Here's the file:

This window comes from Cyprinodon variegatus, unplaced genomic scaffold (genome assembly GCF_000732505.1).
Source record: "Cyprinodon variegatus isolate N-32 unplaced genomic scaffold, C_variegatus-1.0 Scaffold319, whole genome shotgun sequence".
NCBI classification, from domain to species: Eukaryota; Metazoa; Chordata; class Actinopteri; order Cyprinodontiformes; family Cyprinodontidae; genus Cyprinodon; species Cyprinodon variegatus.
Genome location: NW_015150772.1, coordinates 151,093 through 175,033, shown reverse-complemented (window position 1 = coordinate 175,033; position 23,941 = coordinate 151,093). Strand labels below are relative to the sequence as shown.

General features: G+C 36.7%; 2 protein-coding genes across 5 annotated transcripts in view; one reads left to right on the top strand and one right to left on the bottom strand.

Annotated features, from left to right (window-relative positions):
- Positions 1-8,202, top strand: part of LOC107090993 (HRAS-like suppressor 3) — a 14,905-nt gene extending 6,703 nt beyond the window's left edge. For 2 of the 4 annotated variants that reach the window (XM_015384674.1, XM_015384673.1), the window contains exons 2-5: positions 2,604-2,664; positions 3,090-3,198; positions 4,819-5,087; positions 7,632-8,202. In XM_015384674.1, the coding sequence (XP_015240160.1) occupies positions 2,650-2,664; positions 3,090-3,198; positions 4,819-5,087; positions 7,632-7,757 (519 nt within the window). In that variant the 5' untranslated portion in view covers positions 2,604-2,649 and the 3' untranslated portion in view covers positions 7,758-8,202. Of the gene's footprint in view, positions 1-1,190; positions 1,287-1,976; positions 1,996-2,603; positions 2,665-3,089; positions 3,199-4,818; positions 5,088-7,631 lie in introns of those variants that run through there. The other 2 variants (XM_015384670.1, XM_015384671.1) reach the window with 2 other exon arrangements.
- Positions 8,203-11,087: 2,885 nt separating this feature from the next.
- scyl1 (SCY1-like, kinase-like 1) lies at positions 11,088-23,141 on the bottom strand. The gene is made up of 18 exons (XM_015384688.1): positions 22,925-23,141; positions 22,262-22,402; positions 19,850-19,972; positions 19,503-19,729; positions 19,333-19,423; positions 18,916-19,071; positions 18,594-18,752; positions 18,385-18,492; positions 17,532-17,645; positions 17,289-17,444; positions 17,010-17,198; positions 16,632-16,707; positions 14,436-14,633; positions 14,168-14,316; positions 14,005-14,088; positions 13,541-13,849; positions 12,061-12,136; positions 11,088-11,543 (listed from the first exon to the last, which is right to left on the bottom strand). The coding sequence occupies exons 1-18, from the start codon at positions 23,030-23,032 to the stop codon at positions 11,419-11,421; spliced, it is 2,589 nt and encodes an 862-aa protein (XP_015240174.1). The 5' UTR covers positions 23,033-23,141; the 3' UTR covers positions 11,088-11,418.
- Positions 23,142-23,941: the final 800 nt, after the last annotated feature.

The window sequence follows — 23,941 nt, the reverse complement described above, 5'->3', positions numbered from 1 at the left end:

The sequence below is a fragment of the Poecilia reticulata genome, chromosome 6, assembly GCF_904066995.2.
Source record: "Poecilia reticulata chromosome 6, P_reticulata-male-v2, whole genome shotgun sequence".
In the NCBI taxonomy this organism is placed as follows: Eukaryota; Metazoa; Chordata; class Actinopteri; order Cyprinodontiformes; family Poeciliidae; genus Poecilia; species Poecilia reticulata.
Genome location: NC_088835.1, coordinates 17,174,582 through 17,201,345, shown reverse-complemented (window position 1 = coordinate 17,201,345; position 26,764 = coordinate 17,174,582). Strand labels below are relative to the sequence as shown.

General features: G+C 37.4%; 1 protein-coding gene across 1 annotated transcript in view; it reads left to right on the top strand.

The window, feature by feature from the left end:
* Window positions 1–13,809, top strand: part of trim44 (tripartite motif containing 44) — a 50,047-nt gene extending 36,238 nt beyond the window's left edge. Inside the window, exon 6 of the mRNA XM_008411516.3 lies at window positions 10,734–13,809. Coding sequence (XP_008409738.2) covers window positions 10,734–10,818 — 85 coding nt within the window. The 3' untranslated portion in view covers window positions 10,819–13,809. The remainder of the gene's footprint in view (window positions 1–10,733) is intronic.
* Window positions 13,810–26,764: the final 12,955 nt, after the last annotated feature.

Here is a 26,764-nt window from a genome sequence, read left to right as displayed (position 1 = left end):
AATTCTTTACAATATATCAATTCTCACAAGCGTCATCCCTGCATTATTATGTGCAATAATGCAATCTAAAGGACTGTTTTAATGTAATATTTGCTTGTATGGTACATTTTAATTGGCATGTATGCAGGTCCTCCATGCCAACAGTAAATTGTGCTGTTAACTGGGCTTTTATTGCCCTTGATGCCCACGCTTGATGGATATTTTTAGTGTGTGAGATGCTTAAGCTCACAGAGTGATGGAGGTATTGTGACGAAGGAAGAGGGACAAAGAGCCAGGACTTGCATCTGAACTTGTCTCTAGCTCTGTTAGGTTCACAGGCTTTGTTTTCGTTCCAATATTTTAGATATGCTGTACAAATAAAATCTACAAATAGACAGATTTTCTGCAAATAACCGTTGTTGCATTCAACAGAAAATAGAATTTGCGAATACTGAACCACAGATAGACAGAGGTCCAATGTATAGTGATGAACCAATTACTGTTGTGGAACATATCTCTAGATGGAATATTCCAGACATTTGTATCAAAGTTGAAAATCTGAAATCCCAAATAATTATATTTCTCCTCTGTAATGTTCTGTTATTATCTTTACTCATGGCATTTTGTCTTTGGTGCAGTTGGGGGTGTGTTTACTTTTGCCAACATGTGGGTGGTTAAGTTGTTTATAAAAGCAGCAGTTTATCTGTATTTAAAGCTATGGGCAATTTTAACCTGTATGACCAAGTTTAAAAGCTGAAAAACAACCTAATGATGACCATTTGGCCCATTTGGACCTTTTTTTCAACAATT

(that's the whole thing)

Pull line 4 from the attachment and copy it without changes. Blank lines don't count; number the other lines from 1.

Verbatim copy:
Genome location: NW_015150772.1, coordinates 151,093 through 175,033, shown reverse-complemented (window position 1 = coordinate 175,033; position 23,941 = coordinate 151,093). Strand labels below are relative to the sequence as shown.